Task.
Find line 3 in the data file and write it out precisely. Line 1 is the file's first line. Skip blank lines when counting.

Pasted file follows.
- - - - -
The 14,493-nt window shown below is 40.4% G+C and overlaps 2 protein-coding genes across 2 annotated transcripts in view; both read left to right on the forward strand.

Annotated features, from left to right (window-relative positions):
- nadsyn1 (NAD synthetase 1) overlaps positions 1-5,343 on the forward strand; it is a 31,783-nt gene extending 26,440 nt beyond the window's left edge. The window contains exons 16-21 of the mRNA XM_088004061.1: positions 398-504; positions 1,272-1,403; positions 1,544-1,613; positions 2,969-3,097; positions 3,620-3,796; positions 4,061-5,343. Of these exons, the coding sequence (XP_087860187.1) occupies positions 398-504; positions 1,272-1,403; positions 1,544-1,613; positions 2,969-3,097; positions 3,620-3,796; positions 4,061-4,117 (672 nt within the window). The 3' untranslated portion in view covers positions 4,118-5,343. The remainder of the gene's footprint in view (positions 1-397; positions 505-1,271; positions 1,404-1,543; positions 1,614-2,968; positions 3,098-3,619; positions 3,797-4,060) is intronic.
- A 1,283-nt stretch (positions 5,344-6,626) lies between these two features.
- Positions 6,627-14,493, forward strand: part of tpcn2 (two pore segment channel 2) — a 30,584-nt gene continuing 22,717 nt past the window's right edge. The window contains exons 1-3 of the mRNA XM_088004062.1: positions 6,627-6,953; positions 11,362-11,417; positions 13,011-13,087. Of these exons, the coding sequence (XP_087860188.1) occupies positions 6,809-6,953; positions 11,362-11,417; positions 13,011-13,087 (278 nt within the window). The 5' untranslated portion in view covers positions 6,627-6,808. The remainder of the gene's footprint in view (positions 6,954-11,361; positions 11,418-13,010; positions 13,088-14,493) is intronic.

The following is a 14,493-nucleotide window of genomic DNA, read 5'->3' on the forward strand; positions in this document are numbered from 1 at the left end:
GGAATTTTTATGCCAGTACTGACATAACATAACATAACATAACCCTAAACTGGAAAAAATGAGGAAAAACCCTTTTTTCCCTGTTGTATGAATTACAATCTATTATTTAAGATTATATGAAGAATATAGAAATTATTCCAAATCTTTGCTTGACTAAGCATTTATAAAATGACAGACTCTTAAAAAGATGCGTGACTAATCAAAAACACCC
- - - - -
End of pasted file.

- nadsyn1 (NAD synthetase 1) overlaps positions 1-5,343 on the forward strand; it is a 31,783-nt gene extending 26,440 nt beyond the window's left edge. The window contains exons 16-21 of the mRNA XM_088004061.1: positions 398-504; positions 1,272-1,403; positions 1,544-1,613; positions 2,969-3,097; positions 3,620-3,796; positions 4,061-5,343. Of these exons, the coding sequence (XP_087860187.1) occupies positions 398-504; positions 1,272-1,403; positions 1,544-1,613; positions 2,969-3,097; positions 3,620-3,796; positions 4,061-4,117 (672 nt within the window). The 3' untranslated portion in view covers positions 4,118-5,343. The remainder of the gene's footprint in view (positions 1-397; positions 505-1,271; positions 1,404-1,543; positions 1,614-2,968; positions 3,098-3,619; positions 3,797-4,060) is intronic.